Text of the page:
“If your old age tastes of ashes,” Mordecai Richler wrote in August, 1976, “if you are wretched, lonely, worried about your health, money, I am sorry. But now that you are 70, can’t you at last grasp that you have brought most of this on yourself.”
“Will your life,” he continued, “such a ball of rage, inchoate rage, go forever unexamined?” He then proceeded to examine that life with no less acuity, or plain speech.
Admirers of Richler’s 10 novels, three Jacob Two-Two stories, and 10 works of non-fiction will be forgiven for wondering where in his opus these uncharacteristically sombre words can be found. The answer is: They can’t. Until now, they were never published – and had only been read by one person.
That would be Lily Rosenberg, formerly Lily Richler, the troubled mother of the iconic Montreal novelist. The words, all 2,400 of them, came to her in a letter – at turns excoriating, tender, furious and sad – that had been building inside her son for years. It was typed, revised, typed again and finally mailed to a boarding house in lower Westmount.
It was the 45-year-old’s last communication with his parent. She died in 1997, and he neither attended her funeral nor visited her grave.
I found the letter mid-way through working on Mordecai: The Life and Times. Richler had sent it to his archive in Calgary, but placed it in a restricted section, not to be opened until two decades after his death. Though he died only in July, 2001, the restriction was, surprisingly, lifted in 2008.
Eventually I was given permission to share what was probably his greatest private sorrow, a secret that altered his relationship with his family and determined his own character. It may now affect how we see one of our most beloved literary icons.
On first reading the letter, I thought the top of my head was going to come off. Here was Mordecai Richler’s fraught, tragic relationship with his mother outlined in the most intimate form: person to person, with no one else invited into the conversation.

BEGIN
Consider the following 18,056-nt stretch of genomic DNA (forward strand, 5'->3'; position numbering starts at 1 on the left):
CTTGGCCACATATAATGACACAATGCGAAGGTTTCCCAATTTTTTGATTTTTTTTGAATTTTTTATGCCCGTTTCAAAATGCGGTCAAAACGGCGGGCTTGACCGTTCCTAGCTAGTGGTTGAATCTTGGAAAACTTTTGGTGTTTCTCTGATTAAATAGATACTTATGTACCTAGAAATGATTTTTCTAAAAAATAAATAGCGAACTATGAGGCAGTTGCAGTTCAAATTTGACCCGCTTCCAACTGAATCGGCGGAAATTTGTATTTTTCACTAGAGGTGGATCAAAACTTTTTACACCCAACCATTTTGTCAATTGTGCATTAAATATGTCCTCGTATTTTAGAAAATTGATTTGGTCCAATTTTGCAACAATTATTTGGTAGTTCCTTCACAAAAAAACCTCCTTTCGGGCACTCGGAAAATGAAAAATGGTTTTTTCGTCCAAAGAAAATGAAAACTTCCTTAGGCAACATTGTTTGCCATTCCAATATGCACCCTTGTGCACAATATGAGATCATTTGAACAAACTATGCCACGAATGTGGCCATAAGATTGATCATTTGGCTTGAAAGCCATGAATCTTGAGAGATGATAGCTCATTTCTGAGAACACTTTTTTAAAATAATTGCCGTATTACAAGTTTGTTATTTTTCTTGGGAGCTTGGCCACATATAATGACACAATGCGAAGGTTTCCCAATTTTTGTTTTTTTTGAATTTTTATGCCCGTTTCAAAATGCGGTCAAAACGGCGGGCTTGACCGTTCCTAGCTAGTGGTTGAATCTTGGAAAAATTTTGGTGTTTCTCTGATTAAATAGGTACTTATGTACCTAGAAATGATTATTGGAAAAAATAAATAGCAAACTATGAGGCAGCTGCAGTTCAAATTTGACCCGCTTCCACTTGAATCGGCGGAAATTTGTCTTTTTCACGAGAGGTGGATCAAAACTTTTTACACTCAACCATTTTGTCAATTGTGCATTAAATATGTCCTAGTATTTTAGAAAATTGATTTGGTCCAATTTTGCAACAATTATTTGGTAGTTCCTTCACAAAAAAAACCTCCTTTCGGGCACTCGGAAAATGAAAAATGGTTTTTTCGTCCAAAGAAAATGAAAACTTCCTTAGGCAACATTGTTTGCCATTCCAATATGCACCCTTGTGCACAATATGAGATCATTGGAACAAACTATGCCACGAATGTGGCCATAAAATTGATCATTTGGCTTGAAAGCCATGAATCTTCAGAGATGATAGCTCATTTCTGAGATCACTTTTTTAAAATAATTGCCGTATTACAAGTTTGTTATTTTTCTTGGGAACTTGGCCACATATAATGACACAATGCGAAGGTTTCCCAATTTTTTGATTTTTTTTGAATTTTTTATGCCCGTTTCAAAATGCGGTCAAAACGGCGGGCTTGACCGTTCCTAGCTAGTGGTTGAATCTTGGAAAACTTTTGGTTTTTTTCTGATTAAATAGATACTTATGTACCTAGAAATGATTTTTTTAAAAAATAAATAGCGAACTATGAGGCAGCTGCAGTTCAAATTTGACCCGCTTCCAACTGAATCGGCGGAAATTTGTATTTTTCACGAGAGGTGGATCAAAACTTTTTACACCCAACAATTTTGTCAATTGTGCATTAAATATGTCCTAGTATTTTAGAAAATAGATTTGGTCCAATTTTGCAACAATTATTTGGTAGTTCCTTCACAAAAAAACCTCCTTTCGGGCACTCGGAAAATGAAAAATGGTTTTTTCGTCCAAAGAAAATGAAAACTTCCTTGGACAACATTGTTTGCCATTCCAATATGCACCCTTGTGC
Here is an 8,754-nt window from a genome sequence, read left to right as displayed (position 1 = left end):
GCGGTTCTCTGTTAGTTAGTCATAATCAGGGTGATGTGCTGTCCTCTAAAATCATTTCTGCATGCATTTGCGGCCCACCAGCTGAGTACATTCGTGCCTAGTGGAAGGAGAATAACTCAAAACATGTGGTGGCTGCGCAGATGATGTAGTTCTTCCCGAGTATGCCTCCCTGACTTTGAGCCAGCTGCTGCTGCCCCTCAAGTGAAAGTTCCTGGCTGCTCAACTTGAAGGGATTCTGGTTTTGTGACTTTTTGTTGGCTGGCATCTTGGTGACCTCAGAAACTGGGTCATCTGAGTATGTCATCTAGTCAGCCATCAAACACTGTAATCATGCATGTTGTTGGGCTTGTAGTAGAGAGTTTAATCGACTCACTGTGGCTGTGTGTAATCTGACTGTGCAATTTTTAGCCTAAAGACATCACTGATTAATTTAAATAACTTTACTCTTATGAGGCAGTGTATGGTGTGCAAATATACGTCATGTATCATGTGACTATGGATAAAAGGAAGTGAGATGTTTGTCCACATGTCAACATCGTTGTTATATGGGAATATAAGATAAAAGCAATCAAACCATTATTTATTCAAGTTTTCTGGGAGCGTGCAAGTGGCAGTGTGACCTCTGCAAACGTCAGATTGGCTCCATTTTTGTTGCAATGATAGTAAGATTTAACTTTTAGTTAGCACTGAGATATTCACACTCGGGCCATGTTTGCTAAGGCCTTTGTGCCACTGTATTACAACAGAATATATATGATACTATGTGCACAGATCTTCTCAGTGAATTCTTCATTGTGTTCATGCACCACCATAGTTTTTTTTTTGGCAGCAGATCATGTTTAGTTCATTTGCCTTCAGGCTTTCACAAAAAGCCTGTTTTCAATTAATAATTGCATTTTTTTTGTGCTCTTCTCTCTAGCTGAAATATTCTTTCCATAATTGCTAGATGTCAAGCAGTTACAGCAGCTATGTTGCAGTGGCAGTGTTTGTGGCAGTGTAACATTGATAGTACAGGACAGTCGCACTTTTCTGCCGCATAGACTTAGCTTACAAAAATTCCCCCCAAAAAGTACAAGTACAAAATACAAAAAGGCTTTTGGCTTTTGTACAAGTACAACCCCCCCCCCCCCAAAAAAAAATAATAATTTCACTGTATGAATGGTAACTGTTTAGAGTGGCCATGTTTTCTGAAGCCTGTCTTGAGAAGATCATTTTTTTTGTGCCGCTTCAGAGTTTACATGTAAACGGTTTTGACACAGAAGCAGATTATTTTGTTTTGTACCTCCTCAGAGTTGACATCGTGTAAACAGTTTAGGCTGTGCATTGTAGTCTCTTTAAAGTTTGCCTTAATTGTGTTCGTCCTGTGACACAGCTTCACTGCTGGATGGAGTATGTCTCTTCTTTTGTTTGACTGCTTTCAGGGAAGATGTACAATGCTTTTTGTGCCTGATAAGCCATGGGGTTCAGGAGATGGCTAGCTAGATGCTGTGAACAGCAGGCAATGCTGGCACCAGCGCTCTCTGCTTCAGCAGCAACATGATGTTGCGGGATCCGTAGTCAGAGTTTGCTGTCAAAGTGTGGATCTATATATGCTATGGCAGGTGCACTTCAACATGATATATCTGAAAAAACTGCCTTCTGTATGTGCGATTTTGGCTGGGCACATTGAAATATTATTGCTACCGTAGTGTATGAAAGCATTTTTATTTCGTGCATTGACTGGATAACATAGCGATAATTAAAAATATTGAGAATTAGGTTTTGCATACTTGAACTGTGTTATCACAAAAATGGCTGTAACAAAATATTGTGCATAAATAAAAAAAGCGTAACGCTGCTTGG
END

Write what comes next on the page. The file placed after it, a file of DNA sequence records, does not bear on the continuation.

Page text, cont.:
Its revelations certainly affected her. At the time I found the document, I already knew that Lily had suffered some kind of nervous breakdown in 1976, in the wake of opening her mail. “He robbed me of my will to live,” she explained a year later in a note to Richler’s close friend Bill Weintraub, “to enjoy my old age after years of struggle and deprivation.”
His tone with her was startling, and a few of his comments were aimed to cut deep. But it was his account of a defining incident from his childhood that may have caused his mother to lose her “will to live,” as she put it. That account also sheds new light on what the novelist was, and wasn’t, willing to reveal in his work.
This, after all, was Mordecai Richler, the great taboo-breaker; the raging, brilliant, take-no-prisoners satirist of public folly and private manners. He wasn’t above portraits, always comedic and occasionally unflattering, of friends and family members. Or above casting a cold eye on his own misbehaviours, appetites and regrets. And yet – one taboo remained unbroken.
It all hinged on an incident the child witnessed in 1944 in the family apartment on St. Urbain Street.
His parents, Moses and Lily, were deeply incompatible. She was bright and intense, the daughter of a revered rabbi who wished she had been born a man in order that she could join the rabbinate. He was amiable but inward, the underachieving eldest son of a tyrannical junk dealer. Their marriage was arranged by their parents, an exchange of presumed material comfort for Talmudic lineage prized by Orthodox Jews.
The union was disastrous, the moreso after the birth of Avrum in 1926 and Mordecai in 1931. Lily despised her feckless husband, and told him so in front of their sons. Hapless Moses retreated to cinemas and card games. The boys had nowhere to go.